Prospects for a New New Brutalism

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Ask today what brutalism means and many will say ‘concrete’. Or perhaps ‘raw’, maybe ‘honest’. One might cite its derivation from the French term béton brut. Intriguingly, much of this perception can be traced back to the definitive writings on the subject by architectural academic Reyner Banham. In 1955, he penned the article ‘The New Brutalism’ for the prominent British journal The Architectural Review, recognising an approach to architecture promulgated by Alison and Peter Smithson, who valued direct- ness, ordinariness and social equity. At first lauding and eventually somewhat denigrating their practice, Banham not only offered an explanation of new brutalism but he effectively constructed a pre-history for it—brutalism—both etymological and stylistic. It is one that the Smithsons consider largely fictitious.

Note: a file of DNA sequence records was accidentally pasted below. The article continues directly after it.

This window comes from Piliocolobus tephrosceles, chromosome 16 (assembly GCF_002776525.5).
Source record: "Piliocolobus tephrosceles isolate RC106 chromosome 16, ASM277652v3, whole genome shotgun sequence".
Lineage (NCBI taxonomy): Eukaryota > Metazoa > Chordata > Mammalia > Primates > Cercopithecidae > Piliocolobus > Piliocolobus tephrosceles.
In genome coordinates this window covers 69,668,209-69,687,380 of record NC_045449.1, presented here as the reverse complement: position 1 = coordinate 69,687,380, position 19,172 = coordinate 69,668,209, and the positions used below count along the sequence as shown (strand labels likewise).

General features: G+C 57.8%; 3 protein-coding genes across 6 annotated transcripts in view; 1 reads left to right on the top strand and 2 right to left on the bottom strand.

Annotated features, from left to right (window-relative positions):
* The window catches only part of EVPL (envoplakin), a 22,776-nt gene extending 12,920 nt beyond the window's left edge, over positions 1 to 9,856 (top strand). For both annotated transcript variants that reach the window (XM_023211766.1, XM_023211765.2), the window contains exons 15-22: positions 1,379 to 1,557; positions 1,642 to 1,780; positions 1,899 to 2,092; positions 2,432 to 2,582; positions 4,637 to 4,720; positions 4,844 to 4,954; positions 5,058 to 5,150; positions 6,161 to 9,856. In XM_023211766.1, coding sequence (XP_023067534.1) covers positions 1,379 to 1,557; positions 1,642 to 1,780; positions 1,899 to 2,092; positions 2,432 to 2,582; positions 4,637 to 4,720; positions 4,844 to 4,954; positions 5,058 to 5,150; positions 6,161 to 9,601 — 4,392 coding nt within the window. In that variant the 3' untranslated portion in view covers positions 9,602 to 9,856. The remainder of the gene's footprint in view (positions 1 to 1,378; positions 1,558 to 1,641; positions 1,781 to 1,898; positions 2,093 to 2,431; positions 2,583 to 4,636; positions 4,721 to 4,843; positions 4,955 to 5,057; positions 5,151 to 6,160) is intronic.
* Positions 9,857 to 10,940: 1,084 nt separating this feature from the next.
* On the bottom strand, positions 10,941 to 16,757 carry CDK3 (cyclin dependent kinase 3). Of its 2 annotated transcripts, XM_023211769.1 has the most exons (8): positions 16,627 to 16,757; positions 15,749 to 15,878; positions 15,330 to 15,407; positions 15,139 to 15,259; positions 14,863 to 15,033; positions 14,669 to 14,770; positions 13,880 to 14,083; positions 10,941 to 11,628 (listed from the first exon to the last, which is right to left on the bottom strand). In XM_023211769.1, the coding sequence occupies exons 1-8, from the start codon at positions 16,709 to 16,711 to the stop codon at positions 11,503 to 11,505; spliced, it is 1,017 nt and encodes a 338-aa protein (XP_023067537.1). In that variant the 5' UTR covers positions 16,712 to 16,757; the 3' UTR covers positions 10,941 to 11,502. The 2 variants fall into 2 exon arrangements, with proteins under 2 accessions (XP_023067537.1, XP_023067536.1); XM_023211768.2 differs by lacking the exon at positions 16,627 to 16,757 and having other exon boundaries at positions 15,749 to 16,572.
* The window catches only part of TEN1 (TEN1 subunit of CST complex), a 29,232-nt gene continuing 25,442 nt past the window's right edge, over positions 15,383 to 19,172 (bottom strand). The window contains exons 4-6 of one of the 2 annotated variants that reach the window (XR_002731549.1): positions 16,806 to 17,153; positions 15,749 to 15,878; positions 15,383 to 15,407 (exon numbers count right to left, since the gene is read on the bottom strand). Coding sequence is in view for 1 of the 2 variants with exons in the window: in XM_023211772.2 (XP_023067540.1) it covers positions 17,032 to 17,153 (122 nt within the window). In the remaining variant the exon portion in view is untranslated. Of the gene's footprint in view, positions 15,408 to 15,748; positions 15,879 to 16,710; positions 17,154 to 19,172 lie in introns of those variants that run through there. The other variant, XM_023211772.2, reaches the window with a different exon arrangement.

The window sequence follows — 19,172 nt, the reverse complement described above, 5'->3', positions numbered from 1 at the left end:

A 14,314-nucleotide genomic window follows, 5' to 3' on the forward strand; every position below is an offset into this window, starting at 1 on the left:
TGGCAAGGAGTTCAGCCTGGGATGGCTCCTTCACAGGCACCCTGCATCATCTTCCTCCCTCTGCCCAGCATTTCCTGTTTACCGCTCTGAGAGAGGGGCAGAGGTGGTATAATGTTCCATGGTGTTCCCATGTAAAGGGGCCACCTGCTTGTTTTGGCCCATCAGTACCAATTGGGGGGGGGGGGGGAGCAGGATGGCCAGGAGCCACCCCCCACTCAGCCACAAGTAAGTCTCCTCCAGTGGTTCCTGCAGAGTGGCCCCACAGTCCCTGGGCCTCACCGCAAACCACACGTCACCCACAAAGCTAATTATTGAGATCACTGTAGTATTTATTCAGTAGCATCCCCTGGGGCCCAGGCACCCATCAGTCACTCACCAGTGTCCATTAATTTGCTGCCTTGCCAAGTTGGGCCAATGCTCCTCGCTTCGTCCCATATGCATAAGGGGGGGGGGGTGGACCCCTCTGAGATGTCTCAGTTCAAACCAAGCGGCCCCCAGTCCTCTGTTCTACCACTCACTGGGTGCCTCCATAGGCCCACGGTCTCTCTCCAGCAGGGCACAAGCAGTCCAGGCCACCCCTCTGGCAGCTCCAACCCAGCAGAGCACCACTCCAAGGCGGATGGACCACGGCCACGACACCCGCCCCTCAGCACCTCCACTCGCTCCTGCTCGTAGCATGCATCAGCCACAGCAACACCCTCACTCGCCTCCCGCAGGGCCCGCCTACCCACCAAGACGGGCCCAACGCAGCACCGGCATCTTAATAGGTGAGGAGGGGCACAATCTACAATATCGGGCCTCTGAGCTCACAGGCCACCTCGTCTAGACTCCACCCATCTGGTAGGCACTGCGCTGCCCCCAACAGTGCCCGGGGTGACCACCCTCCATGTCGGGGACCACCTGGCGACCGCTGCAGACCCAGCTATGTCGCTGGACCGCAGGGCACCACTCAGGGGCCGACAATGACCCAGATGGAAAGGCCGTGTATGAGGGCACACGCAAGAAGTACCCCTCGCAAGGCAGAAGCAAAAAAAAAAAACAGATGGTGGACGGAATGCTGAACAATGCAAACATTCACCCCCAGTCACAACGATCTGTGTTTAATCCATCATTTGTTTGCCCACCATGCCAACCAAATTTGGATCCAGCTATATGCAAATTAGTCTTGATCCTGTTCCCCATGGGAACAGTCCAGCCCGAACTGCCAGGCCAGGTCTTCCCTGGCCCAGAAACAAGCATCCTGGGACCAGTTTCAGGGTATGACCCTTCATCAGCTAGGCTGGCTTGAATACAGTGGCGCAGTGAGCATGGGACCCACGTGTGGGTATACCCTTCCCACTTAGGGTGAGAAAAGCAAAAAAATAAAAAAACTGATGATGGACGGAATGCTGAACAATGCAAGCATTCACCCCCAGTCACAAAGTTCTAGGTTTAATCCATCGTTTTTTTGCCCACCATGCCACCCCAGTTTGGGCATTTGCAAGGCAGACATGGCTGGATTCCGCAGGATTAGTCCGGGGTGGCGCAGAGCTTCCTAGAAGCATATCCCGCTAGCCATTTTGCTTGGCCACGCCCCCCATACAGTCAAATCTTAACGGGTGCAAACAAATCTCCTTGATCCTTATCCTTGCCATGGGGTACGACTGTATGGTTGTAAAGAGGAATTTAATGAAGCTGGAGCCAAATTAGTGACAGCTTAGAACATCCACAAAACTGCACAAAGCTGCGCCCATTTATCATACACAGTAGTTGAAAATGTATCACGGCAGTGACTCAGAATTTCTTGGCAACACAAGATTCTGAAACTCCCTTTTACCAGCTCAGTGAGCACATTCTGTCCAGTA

Banham’s article offers a strange prophecy for brutalism’s ends. Curiously, it opens by questioning the role of observers in constructing (and distorting) history. Banham identifies two forms of ‘ism’: one ‘consciously adopted by a group of artists’ themselves and one applied to practitioners by critics and historians who locate some commonality among them, perhaps irrespective of the practitioners’ own knowledge or agreement] Such are the counterposed roles of the Smithsons and Banham himself.
Original languageEnglish
Number of pages7
Specialist publicationArt & Australia
Publication statusPublished - 18 Jul 2019


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